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 V.16 No.29 | July 19 - 25, 2007 

Film Review

Hairspray

We’ve heard this song before, but it’s got a good beat and you can definitely dance to it

“Get a stepstool, handsome, I’m comin’ in!”
“Get a stepstool, handsome, I’m comin’ in!”

Hairspray

Directed by Adam Shankman

Cast: Nikki Blonsky, John Travolta, Christopher Walken

Why? It’s a valid question. Or questions, actually. Why is Hollywood so obsessed with remakes? Mostly because it requires very little thought on the part of creatively bankrupt studio executives. So why is Broadway remaking so many movies as musical stage shows? (Xanadu, Young Frankenstein and Legally Blonde are just a few of the choice offerings on the Great White Way this season.) Probably because they appeal easily to the busloads of uncultured tourists who show up in Manhattan every day looking for tickets to Cats. Then why, in the name of all that is holy, is Hollywood now remaking the remakes Broadway already remade? ... That, my friends, is a mystery.

It started in 2005 when Universal Pictures decided it would be a brilliant idea to take the Broadway musical adaptation of Mel Brooks’ 1968 comedy The Producers and turn it back into a movie. (Actually, it started with 1986’s Little Shop of Horrors, but that was a bit ahead of the curve.) The Producers (2005) was a critical and economic failure, garnering blasé reviews and earning less than half of its budget back. Why? Because it was lousy, that’s why.

Now comes Hairspray, a remake of the Broadway musical remake of John Waters’ cult hit comedy from 1988. Need I say it? ... Why?

Being a fan of John Waters in general and Hairspray in particular, I can’t say I was looking forward to New Line’s revisionist version. It’s directed by Adam Shankman (The Wedding Planner, Bringing Down the House, The Pacifier, Cheaper By the Dozen 2), for crying out loud! How heretical can you get? But having sat through every toe-tapping minute of the thing, I’m forced to admit it’s a damn fine piece of pure pop enjoyment—like a sweet, rainbow-colored snowcone on a long, hot summer day.

The basic plot and setting remain the same. It’s 1962 Baltimore and plump high schooler Tracy Turnblad teaches her hometown a thing or two about tolerance after landing a spot on a popular TV dance show. The role of Tracy, originated by Ricki Lake, is taken over now by new-kid-in-town Nikki Blonsky. The 20-year-old Long Island gal proves herself a spunky little spark plug, belting and hoofing her way through trademark numbers like “Good Morning, Baltimore” and “Welcome to the ’60s.” Blonsky perfectly embodies Tracy’s zaftig charm and unquenchably positive spirit. She’s a real discovery and a key element to Hairspray’s appeal.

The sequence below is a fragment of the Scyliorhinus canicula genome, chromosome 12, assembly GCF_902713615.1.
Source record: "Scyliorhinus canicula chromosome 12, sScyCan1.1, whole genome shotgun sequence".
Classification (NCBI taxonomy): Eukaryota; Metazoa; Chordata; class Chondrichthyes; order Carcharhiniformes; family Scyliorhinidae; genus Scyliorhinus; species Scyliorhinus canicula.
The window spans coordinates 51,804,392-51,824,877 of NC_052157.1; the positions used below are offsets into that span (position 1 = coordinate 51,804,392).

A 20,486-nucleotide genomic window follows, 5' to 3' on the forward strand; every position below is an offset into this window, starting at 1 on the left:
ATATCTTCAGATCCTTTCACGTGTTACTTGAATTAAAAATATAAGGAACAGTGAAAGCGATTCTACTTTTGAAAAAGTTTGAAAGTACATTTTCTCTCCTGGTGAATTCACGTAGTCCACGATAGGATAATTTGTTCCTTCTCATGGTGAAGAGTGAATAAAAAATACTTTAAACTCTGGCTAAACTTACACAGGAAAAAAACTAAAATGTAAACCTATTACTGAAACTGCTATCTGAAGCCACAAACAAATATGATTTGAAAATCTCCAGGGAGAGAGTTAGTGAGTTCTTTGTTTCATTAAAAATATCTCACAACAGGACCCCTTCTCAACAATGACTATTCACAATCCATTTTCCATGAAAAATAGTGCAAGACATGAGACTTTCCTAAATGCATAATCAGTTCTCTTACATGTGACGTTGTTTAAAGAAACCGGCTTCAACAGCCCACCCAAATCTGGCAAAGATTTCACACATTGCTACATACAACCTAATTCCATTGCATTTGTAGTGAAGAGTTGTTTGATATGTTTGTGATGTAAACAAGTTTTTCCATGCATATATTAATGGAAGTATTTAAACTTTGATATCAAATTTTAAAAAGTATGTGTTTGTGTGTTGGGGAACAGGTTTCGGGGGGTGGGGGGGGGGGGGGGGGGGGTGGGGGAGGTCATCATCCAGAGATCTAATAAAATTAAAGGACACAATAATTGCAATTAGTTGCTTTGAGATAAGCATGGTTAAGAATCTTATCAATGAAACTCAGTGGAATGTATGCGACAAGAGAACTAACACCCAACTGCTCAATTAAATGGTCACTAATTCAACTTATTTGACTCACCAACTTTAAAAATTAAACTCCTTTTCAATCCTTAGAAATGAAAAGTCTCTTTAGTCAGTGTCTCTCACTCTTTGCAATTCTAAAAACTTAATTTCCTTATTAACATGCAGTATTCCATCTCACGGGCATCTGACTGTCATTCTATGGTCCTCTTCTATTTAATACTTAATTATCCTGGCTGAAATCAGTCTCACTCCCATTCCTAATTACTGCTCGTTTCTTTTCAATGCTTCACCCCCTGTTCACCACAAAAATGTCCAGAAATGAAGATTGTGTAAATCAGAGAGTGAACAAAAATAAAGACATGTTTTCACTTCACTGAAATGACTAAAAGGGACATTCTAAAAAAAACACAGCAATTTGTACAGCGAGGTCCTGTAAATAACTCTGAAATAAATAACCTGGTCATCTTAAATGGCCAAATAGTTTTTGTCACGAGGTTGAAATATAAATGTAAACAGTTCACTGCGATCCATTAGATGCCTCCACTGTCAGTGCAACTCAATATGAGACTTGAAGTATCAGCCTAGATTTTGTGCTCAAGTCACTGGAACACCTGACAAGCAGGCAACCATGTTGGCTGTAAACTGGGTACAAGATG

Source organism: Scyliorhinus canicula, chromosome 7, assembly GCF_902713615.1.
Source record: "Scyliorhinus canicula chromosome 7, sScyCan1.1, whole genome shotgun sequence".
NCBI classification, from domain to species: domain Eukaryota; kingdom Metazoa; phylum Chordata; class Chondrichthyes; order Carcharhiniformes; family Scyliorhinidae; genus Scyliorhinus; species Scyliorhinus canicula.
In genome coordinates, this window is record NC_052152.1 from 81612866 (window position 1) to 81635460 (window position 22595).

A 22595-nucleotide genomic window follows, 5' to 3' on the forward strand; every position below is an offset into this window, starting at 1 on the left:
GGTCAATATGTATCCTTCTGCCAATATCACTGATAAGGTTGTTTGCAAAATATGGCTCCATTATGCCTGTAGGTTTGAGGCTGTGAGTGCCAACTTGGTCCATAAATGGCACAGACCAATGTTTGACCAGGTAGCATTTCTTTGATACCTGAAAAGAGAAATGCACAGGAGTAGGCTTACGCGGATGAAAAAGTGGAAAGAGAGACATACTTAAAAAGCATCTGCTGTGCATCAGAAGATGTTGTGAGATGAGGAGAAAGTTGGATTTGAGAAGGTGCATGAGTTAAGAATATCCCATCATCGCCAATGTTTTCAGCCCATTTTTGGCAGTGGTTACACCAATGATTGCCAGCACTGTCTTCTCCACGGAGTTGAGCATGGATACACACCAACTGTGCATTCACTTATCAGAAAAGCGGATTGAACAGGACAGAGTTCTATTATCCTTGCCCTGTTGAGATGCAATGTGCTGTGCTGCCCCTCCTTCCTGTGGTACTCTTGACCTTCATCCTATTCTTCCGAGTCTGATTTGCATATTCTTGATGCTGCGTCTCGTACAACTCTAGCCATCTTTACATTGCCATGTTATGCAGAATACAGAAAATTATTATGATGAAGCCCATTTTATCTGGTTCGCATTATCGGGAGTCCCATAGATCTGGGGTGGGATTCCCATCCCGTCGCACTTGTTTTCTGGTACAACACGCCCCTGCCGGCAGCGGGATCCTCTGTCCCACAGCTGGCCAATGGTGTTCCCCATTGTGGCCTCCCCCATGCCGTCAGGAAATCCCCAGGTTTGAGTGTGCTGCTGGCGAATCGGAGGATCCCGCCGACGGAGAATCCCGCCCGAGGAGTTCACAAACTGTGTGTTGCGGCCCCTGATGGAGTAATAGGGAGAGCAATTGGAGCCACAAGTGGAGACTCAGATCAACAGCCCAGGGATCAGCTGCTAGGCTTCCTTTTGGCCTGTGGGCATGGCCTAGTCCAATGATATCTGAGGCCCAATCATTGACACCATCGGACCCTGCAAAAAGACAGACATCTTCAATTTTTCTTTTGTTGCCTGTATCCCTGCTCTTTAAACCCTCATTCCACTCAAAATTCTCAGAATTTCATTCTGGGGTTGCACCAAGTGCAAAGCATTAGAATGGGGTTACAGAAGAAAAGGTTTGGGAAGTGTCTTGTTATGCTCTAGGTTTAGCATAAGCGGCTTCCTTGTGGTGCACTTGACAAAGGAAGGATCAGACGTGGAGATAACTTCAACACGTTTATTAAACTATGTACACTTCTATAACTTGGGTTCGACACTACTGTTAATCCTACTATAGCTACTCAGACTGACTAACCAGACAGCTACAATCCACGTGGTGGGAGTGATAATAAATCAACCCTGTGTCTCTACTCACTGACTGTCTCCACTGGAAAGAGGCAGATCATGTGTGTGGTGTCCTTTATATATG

Rounding out the high-quality cast are John Travolta and Christopher Walken as Nikki’s supportive mom and pop (more on that later), Amanda Bynes (“The Amanda Show”) as her best friend, Zac Efron (High School Musical) as the hunky object of her affections, Michelle Pfeiffer (Fabulous Baker Boys) as a villainous TV station executive, Queen Latifah (Chicago) as an inspirational disc jockey and James Marsden (X-Men) as the hip host of the afternoon dance show around which so much of this story revolves.

Travolta is the one I had the most reservations against, partly because he’s replacing iconic performer Divine, partly because he’s shown such a tendency to overact lately and partly because he looks so damn awful in drag. At least some of this is ameliorated by his game performance. He’s probably the weakest link in the cast, but even I’m forced to admit there’s something amusing about watching the star of Saturday Night Fever prance around in high heels.

The script takes a few liberties with the original text. Those who have memorized the first film and the stage version will find quite a few surprises here. For the most part, these additions work well. The film hammers its message home a bit harder than it probably needs to. Our heroine’s general plea for acceptance turns into a more specific appeal for racial integration, and the film’s final few chapters provide plenty of speeches/songs about tolerance. My only major grouse, though, is with the loss of the “beatnik” characters from the first film. Without them, Tracy’s final transformation comes across as a bit arbitrary.

Still, Hairspray is topnotch fun. The songs are catchy, the clothes are outrageous and the actors look like they’re having a ball. The message (even if it is overstated) is touching and always timely. I guarantee you’ll be grinning from start to finish.

 
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